Double Double: A Dual Memoir of Alcoholism by Martha GrimesDouble Double: A Dual Memoir of Alcoholism by Martha Grimes

Double Double: A Dual Memoir of Alcoholism

byMartha Grimes, Ken Grimes

Paperback | January 12, 2016

Pricing and Purchase Info

$19.25 online 
$22.00 list price save 12%
Earn 96 plum® points

Prices and offers may vary in store


In stock online

Ships free on orders over $25

Not available in stores


“A thoughtful twist on the recovery memoir” (O, The Oprah Magazine) that explains the different ways bestselling author Martha Grimes and her son, Ken Grimes, recognized and overcame their addictions, now with two new chapters—one from each author.

In this introspective and groundbreaking memoir of addiction, mystery writer Martha Grimes and her son, Ken Grimes, present two different, often intersecting points of view. Chapters alternate between Ken’s and Martha's voices and experiences in 12-step program and outpatient clinics.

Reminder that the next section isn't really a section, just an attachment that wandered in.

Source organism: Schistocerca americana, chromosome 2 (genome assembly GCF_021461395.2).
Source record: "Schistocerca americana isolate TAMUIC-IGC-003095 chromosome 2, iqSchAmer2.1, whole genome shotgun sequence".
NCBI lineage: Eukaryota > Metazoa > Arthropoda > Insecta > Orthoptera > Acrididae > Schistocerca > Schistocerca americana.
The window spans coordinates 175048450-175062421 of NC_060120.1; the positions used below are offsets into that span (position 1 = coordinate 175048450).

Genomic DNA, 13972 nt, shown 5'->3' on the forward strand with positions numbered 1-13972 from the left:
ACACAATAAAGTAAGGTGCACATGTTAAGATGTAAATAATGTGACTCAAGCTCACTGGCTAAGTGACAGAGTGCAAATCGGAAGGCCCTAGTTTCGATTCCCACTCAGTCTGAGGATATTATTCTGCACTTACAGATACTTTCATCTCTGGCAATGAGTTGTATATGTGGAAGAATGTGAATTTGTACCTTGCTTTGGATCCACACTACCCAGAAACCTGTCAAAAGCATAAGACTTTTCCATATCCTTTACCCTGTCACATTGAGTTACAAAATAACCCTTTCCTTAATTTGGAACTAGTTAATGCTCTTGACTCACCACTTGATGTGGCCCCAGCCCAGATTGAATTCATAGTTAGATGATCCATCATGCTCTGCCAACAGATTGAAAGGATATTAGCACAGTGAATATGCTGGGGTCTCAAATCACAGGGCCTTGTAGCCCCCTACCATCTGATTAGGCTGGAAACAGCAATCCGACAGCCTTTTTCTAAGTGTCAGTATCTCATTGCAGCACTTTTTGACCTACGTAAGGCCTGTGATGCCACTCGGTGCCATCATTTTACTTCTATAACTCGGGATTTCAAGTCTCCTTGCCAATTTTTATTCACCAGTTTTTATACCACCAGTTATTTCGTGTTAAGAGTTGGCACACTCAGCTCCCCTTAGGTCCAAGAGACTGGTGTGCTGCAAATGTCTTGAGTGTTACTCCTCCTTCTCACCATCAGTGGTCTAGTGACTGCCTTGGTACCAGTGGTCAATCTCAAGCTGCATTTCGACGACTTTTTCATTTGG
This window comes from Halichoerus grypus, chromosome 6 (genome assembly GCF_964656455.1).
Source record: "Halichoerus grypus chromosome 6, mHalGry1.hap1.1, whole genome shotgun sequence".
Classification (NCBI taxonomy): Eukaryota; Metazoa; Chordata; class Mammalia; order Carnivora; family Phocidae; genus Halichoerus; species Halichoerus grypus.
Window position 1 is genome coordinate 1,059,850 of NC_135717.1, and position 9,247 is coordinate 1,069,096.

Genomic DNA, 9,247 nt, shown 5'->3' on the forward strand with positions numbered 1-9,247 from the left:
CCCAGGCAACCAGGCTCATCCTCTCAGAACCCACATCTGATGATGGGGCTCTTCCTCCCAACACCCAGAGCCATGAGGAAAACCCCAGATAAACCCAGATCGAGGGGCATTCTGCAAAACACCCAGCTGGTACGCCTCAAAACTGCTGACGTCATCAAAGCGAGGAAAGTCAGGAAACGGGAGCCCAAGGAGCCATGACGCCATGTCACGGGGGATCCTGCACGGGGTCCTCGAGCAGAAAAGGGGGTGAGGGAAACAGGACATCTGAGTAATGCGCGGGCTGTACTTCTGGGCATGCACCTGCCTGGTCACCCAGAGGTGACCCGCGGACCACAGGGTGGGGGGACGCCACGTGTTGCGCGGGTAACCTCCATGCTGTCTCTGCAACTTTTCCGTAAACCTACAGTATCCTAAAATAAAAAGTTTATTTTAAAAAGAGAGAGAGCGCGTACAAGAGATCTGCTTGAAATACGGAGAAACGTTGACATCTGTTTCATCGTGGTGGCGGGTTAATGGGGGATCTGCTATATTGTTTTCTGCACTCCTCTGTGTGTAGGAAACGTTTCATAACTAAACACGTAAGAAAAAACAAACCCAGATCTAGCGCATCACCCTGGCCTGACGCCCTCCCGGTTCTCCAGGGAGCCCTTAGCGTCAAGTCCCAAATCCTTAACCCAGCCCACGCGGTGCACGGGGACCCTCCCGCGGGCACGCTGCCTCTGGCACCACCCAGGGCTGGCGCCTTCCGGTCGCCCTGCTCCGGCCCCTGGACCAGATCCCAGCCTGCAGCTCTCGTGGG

Written with honesty, humor, a little self-deprecation, and a lot of self-evaluation, Double Double is “an honest, moving, and readable account of the drinking life and the struggle for recovery. This brave and engaging memoir is a gift” (Kirkus Reviews).
Bestselling author Martha Grimes is the author of more than thirty books, including twenty-two Richard Jury mysteries. The winner of the 2012 Mystery Writers of America Grandmaster Award, Grimes lives in Bethesda, Maryland. Ken Grimes works in the public relations industry and lives with his wife and children in suburban Maryland.
Title:Double Double: A Dual Memoir of AlcoholismFormat:PaperbackProduct dimensions:256 pages, 8.38 × 5.5 × 0.6 inShipping dimensions:8.38 × 5.5 × 0.6 inPublished:January 12, 2016Publisher:ScribnerLanguage:English

The following ISBNs are associated with this title:

ISBN - 10:1476724105

ISBN - 13:9781476724102


Read from the Book